Politics Betting: Slip sliding away...?
...it seems the time is ripe for what Mr Abbott craves most of all – a vote of no confidence in the house to try and bring down the government.
As much as Tony Abbott may be humming 'Slip sliding away' under his breath, Paul Bugeja can't see recent events concerning Peter Slipper as bringing on the early election the Opposition so devoutly desires.
We've heard the Leader of the Opposition's call for an election for seemingly endless months now, in fact almost since the day after the dust settled on the 2010 election.
In fact, a Google search for the term "Abbott calls for an election" brings up over nine million pages.
Yup, nine million.
Some would argue he has every right to call for such given a variety of 'issues' that have plagued Julia Gillard's minority government and that potentially call into play its legitimacy to govern.
And with both fiscal and sexual impropriety allegations levelled at the (for now stood aside) Speaker of the House, Peter Slipper, it seems the time is ripe for what Mr Abbott craves most of all - a vote of no confidence to try and bring down the government.
But, quite simply, it just isn't going to happen.
Tuesday's announcement that the Opposition is not prepared to deal with Independent Andrew Wilkie over his proposed pokies gambling reforms is the nail in the coffin of Mr Abbott ever hoping to get the numbers in Parliament to roll the government.
It means that even with Anna Burke sitting in as Speaker, it is nigh-impossible that such a vote will go through as it would take both Rob Oakshott and Tony Burke to vote with the Opposition against the government, something neither seems predisposed to do.
The punters agree.
In the 'next election' market, the odds are short (1.27) around a post-July 2013 election, although, ironically, most of the money is actually on an election in the first half of 2012, which, given we are now approaching May, is a nigh-impossible scenario.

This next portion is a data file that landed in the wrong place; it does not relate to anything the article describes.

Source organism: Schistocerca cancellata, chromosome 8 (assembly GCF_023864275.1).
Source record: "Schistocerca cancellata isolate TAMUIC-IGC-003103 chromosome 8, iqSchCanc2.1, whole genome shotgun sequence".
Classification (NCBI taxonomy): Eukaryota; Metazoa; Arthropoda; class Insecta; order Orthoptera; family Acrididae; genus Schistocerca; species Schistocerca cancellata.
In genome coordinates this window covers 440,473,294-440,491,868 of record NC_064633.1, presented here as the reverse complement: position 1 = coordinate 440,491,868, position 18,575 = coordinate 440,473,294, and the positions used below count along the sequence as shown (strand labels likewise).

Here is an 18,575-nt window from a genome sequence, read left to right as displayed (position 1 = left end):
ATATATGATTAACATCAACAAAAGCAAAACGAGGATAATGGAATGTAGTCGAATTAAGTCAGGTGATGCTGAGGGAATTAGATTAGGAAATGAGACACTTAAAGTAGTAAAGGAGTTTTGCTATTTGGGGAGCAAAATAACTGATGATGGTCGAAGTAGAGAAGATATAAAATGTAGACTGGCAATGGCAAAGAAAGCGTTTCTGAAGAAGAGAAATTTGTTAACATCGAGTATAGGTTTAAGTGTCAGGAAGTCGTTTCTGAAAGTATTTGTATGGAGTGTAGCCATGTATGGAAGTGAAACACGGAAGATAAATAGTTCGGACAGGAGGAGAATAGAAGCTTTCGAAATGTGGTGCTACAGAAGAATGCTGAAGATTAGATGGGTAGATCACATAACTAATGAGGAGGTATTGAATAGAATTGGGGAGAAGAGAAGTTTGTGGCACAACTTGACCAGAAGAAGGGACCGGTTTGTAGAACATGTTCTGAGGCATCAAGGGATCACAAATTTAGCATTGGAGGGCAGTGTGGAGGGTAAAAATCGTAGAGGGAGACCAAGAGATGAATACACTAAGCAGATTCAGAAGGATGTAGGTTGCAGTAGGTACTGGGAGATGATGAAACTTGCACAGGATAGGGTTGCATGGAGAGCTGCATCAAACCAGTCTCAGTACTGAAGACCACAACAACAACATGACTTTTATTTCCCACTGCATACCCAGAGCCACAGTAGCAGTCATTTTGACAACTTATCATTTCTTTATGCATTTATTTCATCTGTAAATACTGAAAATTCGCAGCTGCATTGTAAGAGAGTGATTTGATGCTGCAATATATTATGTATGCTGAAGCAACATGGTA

This bodes well for the Gillard government: with still nearly 18 months before an election, it can hope to lay to rest both the Craig Thomson and Peter Slipper situations, bed down the controversy over the MRRT and Carbon Pricing, and try and get a few more runs on the board to improve on its dire polls.
(Interesting to note is The Telegraph reporting that handwriting experts have confirmed the credit card slips Thomson allegedly signed are faked, potentially exonerating the embattled MP.)
Gillard herself remains clear favourite to lead Labor to the next election, although she has fallen back a little in recent weeks from around the (1.67) mark to (1.87). Her nearest rival is Stephen Smith at (4.30).
That's where the good news ends for the PM.
('One Kay Rudd', who has gone very very quiet since his failed leadership challenge, and who vowed he will never challenge Gillard again, sits out at (3.0).)
As for the election outcome itself, it seems punters feel it would be a miracle for Labor to find something to bring the electorate back on board. The Opposition sit at an election winning (1.16) and the ALP are out to (6.0), having been in as low as (3.0) earlier this year.
This is, however, without doubt the value Aussie politics bet at the moment, and punters have not been scared to jump on it, with 40% of the money coming in for Labor.
So, although the odds seem stacked towards the Opposition romping home in late 2013, punters have poured a sizable amount into Labor being the comeback kid.
Eighteen days, let alone eighteen months, can be a long time in politics...